On Wednesday, one of the geekiest conferences of the year, Google I/O kicked off with a keynote that has brought us everything from Google TV to Google Glass. This keynote touched on a huge variety of topics including the “L” release of Android, a completely new cross-platform design framework, and Google’s technology reaching into our homes, our cars and our lives.
That being said, the two and a half hour keynote failed to touch on 4 key technologies that have been huge features in the past few years.
[av_heading heading=’Google+’ tag=’h2′ color=’meta-heading’ style=’blockquote modern-quote’ padding=’10’]
Google+ made a huge splash when it was forced onto the scene. Users of Google applications are constantly poked and prodded to join the social network. Led by Vic Gundotra, and expanded at I/O 2013, Google+ was a core part of Google’s strategy, even tying every employee’s bonus to the success of the network.
Since then, Vic Gundotra has left Google. Despite a huge number of Google+ updates over the last year, there was no mention of this important network this year.
[av_heading heading=’Hangouts’ tag=’h2′ color=’meta-heading’ style=’blockquote modern-quote’ padding=’10’]
Every Google+ user has a Hangout-capable account. Hangout is a combination of an instant message network, video call system and integrated digital phone, allowing users to communicate, or even make/receive phone calls from their computer. Google has another voice product called Google Voice, which has been slowly collecting dust for over a year. All indications are that Google Hangouts will replace Google Voice, but as of I/O 2014, these two systems still live in parallel, neither offering a complete solution.
[av_heading heading=’Google Glass’ tag=’h2′ color=’meta-heading’ style=’blockquote modern-quote’ padding=’10’]
The week before I/O, Google Glass was brought to the UK via an expansion of the Explorer program. The day before I/O, it was announced that the new hardware version of Glass has a slightly larger battery, and double the RAM for the purpose of making the device faster. At Google I/O 2012 there was a huge excitement around Glass, with Sergey Brin showing up personally and staging a skydiving stunt directly onto Moscone in San Francisco.
Today, Glass is on version 18.11 and things are pretty much the same. Although all US and UK consumers can get a hold of Glass, it’s still $1500, and the product itself is not ready for the mass market.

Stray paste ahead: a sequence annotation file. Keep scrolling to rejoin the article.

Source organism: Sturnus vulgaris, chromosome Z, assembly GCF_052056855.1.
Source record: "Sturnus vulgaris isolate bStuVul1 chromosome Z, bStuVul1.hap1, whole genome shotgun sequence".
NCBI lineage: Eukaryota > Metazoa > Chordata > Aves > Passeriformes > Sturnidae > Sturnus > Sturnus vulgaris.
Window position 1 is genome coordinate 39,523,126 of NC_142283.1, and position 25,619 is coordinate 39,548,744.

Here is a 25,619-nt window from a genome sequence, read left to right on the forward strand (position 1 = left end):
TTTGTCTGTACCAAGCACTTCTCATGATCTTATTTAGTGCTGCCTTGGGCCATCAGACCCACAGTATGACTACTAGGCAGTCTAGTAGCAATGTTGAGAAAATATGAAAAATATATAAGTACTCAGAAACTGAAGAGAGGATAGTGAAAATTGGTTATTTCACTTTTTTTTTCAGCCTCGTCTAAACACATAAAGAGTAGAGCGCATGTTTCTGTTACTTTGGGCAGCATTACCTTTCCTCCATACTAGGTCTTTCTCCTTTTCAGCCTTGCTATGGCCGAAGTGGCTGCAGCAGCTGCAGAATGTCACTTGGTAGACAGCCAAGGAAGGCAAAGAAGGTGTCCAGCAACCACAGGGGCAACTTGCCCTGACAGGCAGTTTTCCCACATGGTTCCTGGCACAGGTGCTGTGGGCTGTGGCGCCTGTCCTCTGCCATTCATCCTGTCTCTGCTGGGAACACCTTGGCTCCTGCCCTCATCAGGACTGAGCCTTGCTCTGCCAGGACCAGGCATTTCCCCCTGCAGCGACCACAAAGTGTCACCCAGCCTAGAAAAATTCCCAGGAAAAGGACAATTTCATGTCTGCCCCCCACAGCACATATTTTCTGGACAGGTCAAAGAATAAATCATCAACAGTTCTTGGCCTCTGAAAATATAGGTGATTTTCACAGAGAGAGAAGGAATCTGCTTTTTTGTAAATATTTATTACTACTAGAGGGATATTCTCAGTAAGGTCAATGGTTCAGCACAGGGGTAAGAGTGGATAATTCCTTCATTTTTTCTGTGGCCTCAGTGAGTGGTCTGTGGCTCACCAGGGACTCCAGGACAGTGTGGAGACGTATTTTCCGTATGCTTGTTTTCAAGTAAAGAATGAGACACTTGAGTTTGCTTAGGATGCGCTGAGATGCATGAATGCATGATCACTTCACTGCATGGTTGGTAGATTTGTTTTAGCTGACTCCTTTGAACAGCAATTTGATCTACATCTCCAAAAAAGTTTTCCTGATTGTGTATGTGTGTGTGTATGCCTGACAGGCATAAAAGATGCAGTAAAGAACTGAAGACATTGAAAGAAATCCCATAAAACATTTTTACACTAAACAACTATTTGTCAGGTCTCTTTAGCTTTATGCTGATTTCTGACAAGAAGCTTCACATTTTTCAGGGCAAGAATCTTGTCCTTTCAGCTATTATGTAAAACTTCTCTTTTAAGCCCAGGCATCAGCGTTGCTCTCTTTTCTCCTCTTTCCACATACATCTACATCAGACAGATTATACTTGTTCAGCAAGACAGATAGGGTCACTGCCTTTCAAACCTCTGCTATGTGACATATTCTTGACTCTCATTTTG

Google seems confused about where they want to take Glass. They refuse to release it as a general consumer device, and for developers they have built an entirely different wearable framework called Android Wear that Glass doesn’t conform to. This means developers have to use different technologies, strategies and approaches whether developing for a watch or a pair of Glass.
[av_heading heading=’Android Studio’ tag=’h2′ color=’meta-heading’ style=’blockquote modern-quote’ padding=’10’]
At Google I/O 2013, Google announced a new way of developing Android applications. Android Studio was a dedicated development environment for Android from Google. This launch marked two changes. Instead of using Eclipse, developers were now supposed to use the new Intelli-J derived editor. Second, instead of using Ant as the build system for Android Applications, Android Studio fully adopts the Gradle model.
Gradle and Android Studio are more powerful, but more complex tools. With the launch in 2013, Android Studio was an early beta version, full of bugs and not ready for real development. Since then, things have improved greatly via updates approximately every two weeks. Complicating things, new development documentation and code samples from Google now exclusively use Gradle and Android studio, despite its continuing beta status.
But where are we now? Android Studio is now the Lingua Franca for Android development, and approximately every two weeks developers run the risk of experiencing new bugs and having their projects break.
[av_heading heading=’Suspicious Omissions’ tag=’h2′ color=’meta-heading’ style=’blockquote modern-quote’ padding=’10’]
It’s unclear if these omissions are marking a shift in strategy for Google, or merely an artifact of the limited time in the behemoth’s conference. This is troublesome for developers because we rely on communications from Google to make the right long-term choices every day. Clearer communication would help Google grow and retain its legions of developers.